During the first half, I have to admit I wasn’t enthralled. The pace was slow and the writing style was far too essay-like, making the story run less smoothly. But then towards the second half the pace picked up and I found myself being really drawn in to the characters, their personal struggles, and the intrigue of the story. Now, I can’t wait for the next book.

The Breedling & the City in the Garden is due for publication in late September 2016. I received this copy from the publisher via NetGalley in exchange for an honest review.

WWW Wednesday

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WWW Wednesday is a meme hosted by Sam @ Taking On a World of Words. All you need to do is answer three questions and leave a link to your post in the comments for others to check out.

The 3 W’s:

  • What are you currently reading?
  • What did you recently finish reading?
  • What do you think you’ll read next?

Currently Reading:

cover95123-mediumI’m currently reading The Breedling & The City In The Garden by Kimberlee Ann Bastian, which I received for review from the publisher via NetGalley. I’m about halfway through, and enjoying it so far (although I have limited idea of what’s actually going on). My only qualm so far is that the writing style is quite essay-like which makes the reading less smooth.

28802599I’ve also started the first couple of chapters of The Light of the Fireflies by Paul Pen, which I’m really looking forward to carrying on with, because it’s super intriguing so far.

 

 

Recently Finished:

Dark+MatterThe last book I finished was Dark Matter by Blake Crouch. It was heavier sci-fi than I usually go for (very sciencey) but I enjoyed it anyway. You can find my full review in my recent posts…

 

 

 

Reading Next:

I’ve just received a free copy of Fell by Jenn Ashworth for review, and I still have Thrill! and Hush Hush on my TBR from last time I did WWW Wednesday (oops – new books keep popping up!) I also picked up a free copy of  Buan: The Perfect Mortals on Amazon.


If you want to join in, leave a comment with a link to your post so I (and others) can take a look and share our thoughts!

Dark Matter – Blake Crouch

Dark+MatterWhat if alternate worlds existed?

In this complex sci-fi thriller, we follow Jason Dessen as his life is stolen from him by an alternative version of himself. (Not much more can be said about the plot without giving away too many spoilers.) Waking up in a world that is so similar to his own, and yet so very different, Jason does everything he can to get home to his wife, his son, and his life.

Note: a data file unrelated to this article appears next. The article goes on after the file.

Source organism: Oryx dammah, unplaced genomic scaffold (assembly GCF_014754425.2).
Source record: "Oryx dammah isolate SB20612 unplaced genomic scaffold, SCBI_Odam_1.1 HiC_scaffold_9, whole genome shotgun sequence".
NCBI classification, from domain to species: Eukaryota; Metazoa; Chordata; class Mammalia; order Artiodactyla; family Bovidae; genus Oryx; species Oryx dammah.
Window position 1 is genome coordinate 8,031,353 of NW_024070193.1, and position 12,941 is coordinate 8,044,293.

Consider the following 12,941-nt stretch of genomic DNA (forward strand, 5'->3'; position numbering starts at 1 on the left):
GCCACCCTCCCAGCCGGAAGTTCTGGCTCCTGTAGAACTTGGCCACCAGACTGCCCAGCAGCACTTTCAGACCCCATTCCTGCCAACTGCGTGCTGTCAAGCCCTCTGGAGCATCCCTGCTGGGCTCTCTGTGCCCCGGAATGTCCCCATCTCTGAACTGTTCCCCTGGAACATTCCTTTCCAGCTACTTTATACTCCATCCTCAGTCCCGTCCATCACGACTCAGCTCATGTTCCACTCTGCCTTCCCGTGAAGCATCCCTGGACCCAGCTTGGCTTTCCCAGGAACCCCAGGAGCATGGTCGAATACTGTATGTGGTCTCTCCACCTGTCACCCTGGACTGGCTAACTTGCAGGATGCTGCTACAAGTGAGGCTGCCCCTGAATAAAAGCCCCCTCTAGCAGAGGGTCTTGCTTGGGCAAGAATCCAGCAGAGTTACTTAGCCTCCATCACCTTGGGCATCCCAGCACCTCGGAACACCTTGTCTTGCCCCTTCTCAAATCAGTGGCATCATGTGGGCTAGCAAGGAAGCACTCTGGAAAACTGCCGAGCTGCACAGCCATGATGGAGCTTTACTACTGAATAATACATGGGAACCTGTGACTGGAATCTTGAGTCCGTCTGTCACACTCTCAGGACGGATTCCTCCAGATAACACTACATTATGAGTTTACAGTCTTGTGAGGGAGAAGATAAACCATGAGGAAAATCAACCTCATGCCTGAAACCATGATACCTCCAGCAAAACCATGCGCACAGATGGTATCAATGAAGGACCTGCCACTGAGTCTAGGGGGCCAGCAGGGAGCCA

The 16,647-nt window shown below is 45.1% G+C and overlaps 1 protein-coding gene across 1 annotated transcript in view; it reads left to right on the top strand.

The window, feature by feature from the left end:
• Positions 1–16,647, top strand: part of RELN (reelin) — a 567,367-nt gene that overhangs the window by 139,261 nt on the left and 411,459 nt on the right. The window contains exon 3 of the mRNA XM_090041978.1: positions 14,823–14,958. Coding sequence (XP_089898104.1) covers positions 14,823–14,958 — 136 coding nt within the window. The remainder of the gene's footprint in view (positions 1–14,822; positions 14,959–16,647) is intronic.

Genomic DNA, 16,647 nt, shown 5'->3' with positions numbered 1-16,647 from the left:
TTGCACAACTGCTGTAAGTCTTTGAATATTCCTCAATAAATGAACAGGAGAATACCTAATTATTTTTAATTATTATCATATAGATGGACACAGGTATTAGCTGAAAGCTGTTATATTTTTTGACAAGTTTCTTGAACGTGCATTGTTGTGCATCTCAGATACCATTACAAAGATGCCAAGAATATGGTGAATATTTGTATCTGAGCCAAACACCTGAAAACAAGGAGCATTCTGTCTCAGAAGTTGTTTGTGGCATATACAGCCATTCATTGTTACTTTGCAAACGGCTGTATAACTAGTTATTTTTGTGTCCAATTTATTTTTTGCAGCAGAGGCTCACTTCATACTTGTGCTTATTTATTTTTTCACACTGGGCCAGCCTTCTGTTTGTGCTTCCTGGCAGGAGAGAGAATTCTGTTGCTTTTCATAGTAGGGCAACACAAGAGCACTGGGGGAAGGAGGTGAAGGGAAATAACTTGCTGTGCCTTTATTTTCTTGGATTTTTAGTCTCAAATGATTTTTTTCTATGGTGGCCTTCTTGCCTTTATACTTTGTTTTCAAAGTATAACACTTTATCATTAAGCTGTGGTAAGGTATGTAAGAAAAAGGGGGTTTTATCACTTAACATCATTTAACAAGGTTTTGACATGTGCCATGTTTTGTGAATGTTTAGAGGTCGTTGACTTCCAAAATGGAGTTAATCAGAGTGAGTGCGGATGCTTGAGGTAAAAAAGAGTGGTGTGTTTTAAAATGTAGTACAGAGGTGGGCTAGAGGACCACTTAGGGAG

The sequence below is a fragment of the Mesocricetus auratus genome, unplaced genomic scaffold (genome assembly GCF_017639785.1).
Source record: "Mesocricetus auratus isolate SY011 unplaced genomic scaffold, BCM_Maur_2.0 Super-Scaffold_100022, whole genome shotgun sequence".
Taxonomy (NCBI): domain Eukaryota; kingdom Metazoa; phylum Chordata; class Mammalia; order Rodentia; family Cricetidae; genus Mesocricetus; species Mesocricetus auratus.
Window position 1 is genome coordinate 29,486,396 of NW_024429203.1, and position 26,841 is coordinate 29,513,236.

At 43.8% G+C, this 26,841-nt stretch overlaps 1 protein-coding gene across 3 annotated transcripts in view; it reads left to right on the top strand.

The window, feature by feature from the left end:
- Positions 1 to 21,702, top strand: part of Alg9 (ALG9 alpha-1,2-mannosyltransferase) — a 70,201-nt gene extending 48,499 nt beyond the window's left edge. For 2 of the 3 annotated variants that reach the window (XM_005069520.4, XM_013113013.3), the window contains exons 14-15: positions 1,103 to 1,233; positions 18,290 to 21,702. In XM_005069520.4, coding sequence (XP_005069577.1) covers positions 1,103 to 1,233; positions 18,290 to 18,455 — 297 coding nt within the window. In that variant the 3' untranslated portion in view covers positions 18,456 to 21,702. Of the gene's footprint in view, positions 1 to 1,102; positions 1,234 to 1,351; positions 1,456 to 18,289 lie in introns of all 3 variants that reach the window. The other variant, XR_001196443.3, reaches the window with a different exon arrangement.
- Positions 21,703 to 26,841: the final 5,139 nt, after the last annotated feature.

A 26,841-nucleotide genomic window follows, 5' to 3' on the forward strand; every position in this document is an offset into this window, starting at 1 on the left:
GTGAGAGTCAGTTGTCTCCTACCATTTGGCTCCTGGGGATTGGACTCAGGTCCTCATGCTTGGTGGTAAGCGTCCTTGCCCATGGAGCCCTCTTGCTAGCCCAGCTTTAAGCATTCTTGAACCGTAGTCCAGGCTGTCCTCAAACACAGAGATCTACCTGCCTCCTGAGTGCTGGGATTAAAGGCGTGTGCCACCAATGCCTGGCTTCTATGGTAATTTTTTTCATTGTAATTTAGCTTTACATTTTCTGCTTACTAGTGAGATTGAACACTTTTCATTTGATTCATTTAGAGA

The characters aren’t very complex, but that’s okay because the storyline is. I’m not too sure how plausible the science behind the whole alternate universe idea is, but as someone with limited scientific knowledge, I found it both confusing yet believable (Crouch also made the wise decision not to include an explanation of the actual scientific methods used, making it difficult to pull apart). Crouch’s writing style is smooth and very easy to read. Although Dark Matter contains pretty confusing concepts, the whole story was easy to understand and completely engaging. Jason’s character wasn’t the most likeable of men in my opinion, but I sympathised with him and shared his fears as he started to doubt all he knew in his desperation to get back to his life.

The main themes (beside the alternate universe thing) are of family, and the lengths we will go to for the ones we love – which is something I think most of us can relate to. Although not a romance in the typical sense, Dark Matter is definitely a love story as well as an exciting sci-fi romp, so don’t dismiss it if sci-fi isn’t your favourite genre (it’s not mine and I really enjoyed this).

I received this book from Blogging for Books for this review.

The Lord of The Rings – J.R.R.Tolkien

LOTR111Yes, I know, I’m a little late to this party. But I absolutely adore the films and decided it was about time I gave the books a go. And I’m glad I did (although they took a long time so now I’m behind on my other reading). You probably know the story: Frodo the Hobbit inherits a magical ring from his uncle, Bilbo, and ends up travelling on a long and dangerous journey in order to destroy the ring in the fires of Mount Doom to defeat Sauron, the Dark Lord.

I was pleasantly surprised with just how true to the books the films are. Too often adaptations leave out huge details of the story, but the only things in the books that are missing from the films are really not integral to the story (or not that exciting). Also, despite being written yonks ago, The Lord of The Rings has not become at all outdated. The language still makes sense and, I guess because it’s set in a magical world, the content doesn’t feel out-of-date or irrelevant. I have to say though, it’s a miracle any of the characters actually got anything done with the amount of singing they do (particularly in the first book). They could have saved Middle Earth a lot quicker if they quit the singing and actually got on with things.

I had some problems reading the final book, The Return of The King, because it really started to feel like the story was dragging on and then when Frodo destroyed the ring – oops, spoiler – and I was only 40% through the book I was starting to get really frustrated. Turns out the last 45% was appendices and maps, so the story was a lot shorter than it looked. Huge sense of achievement having finished the trilogy, and definitely worth the time it takes. Tolkien’s storytelling is fantastic, The Lord of The Rings is an ageless trilogy, and the books are every bit as good as the films (which are brilliant).